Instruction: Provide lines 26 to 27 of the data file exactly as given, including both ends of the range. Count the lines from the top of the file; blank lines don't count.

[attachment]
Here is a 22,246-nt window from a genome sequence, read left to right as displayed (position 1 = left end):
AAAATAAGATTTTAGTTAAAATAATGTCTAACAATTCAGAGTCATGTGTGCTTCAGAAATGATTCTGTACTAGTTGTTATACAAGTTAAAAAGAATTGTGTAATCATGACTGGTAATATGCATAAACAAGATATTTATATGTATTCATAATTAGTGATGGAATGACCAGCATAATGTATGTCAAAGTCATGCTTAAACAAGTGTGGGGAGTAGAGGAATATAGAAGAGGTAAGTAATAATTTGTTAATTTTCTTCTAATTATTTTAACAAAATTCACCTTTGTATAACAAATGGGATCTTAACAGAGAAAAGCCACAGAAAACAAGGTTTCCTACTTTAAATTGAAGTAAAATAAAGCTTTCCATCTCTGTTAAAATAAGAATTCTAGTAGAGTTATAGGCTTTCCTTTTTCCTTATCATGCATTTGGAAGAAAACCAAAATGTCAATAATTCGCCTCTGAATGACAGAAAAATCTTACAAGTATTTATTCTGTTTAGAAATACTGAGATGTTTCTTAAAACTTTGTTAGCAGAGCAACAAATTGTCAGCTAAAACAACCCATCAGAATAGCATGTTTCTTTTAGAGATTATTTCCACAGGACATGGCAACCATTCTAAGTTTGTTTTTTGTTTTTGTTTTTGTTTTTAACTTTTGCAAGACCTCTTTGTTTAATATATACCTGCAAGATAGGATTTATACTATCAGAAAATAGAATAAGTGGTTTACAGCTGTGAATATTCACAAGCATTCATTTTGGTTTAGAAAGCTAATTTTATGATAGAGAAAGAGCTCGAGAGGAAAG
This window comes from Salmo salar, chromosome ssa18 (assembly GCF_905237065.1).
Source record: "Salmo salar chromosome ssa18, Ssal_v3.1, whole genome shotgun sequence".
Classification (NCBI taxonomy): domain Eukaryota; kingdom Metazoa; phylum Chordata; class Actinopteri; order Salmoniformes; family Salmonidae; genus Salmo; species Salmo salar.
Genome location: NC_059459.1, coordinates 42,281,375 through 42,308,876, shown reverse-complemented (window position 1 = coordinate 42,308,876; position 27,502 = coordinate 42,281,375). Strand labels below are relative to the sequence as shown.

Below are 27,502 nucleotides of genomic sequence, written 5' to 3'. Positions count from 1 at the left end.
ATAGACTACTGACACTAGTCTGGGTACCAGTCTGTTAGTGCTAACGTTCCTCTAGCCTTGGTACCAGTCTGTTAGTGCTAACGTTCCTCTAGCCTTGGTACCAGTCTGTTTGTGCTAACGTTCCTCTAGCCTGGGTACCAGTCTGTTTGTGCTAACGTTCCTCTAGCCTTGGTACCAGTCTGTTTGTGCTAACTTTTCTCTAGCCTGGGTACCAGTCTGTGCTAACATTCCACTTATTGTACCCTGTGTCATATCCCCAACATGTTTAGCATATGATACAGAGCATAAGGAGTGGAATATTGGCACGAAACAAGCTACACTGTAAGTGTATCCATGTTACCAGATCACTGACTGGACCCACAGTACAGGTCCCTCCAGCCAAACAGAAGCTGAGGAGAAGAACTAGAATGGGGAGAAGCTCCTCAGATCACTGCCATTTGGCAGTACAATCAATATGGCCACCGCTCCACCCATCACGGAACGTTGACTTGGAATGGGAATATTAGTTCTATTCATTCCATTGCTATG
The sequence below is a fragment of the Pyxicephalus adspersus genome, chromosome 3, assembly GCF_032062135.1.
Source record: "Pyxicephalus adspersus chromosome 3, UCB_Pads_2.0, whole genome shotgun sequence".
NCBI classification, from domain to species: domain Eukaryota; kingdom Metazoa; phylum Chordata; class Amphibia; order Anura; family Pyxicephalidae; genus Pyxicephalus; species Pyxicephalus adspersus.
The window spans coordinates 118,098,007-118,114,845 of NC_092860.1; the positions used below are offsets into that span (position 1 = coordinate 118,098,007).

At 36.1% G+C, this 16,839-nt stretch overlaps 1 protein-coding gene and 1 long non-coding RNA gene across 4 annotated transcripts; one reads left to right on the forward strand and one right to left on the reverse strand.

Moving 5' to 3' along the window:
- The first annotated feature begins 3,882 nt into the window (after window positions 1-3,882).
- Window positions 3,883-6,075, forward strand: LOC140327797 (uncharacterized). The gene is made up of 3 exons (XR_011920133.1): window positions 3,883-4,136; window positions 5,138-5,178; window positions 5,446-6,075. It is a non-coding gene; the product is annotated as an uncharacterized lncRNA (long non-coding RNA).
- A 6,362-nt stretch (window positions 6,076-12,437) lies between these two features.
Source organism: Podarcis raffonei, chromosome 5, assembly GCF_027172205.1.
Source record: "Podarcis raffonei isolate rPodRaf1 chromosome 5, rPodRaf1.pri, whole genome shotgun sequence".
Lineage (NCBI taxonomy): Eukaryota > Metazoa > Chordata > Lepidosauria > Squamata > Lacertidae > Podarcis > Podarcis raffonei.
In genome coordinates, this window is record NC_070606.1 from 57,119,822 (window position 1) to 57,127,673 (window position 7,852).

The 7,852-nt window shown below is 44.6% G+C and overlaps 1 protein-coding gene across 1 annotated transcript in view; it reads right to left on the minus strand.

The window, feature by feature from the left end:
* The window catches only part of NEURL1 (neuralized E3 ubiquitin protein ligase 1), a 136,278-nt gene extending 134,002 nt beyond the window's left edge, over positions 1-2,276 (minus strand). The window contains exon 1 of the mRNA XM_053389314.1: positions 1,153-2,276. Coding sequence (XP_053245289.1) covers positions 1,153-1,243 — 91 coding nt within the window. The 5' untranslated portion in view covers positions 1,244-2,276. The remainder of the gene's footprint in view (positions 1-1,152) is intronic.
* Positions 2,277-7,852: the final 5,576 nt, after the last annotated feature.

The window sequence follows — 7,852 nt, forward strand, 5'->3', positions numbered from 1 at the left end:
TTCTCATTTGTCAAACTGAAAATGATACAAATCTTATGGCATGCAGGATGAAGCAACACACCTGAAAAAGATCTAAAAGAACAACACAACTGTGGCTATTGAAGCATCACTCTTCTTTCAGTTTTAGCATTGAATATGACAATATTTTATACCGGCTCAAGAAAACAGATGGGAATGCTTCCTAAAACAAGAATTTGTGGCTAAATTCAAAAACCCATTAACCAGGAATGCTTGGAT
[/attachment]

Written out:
The window sequence follows — 7,852 nt, forward strand, 5'->3', positions numbered from 1 at the left end:
TTCTCATTTGTCAAACTGAAAATGATACAAATCTTATGGCATGCAGGATGAAGCAACACACCTGAAAAAGATCTAAAAGAACAACACAACTGTGGCTATTGAAGCATCACTCTTCTTTCAGTTTTAGCATTGAATATGACAATATTTTATACCGGCTCAAGAAAACAGATGGGAATGCTTCCTAAAACAAGAATTTGTGGCTAAATTCAAAAACCCATTAACCAGGAATGCTTGGAT